Sparkle the hamster is adventurous and loves to climb and clamber about. On one of her investigations of her cage, however, she got her leg stuck on the connecting edge of her slide. When her owner found her, tragically her back leg was broken and the bone was coming through her skin.
Sparkle’s owners brought her straight down to 387 Vets as an emergency on Saturday morning, and by Saturday lunchtime she was in theatre.
Hamster bones are incredibly fine, which means repairing fractures is very complicated and fraught with problems. Furthermore, ‘open’ fractures (where the bone comes through the skin) are more likely to have healing difficulties because of infection.
Because she was young and her owners loved her very much, they took the brave decision to have her fractured leg amputated. The other option would have been to put Sparkle to sleep.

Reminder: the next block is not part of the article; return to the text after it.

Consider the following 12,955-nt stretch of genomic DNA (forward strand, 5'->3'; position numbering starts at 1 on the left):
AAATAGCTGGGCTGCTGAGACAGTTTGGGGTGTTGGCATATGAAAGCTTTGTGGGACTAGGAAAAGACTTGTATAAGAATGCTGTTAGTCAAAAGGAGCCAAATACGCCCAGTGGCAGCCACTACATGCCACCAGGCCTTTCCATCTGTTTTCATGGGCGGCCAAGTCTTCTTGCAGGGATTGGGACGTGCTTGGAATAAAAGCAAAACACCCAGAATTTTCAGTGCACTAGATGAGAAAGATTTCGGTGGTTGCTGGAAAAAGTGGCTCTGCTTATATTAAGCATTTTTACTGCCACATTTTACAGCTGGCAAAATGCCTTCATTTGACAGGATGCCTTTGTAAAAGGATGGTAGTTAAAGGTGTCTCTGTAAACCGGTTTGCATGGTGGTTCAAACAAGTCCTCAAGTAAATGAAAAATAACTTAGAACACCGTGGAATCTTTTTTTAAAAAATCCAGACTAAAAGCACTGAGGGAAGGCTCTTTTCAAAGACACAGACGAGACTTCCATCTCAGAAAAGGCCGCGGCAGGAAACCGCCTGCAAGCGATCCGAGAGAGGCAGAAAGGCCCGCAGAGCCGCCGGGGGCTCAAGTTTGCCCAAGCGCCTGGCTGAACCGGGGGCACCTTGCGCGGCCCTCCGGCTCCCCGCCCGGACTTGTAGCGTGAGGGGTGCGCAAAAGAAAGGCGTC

The operation went exceptionally well, and Sparkle was so active when she came round from anaesthesia, that we found it hard to take a good photo!
A week after her surgery you wouldn’t know she is missing a leg unless you look closely. One happy, adventurous hamster again!
When dogs and cats are admitted to theatre, they are anaesthetised using an injectable drug via an intravenous cannula followed by a gaseous anaesthetic mixed with oxygen. This is administered throughout surgery through a tube inserted into the trachea (wind pipe). However, rodents have much smaller airways. Therefore, to ensure the highest levels of safety as well as effectiveness, if they need an anaesthetic, we use a breathing chamber which fits over their head and round their neck and looks similar to an astronaut’s helmet! This way we can control the depth of anaesthetic throughout the procedure.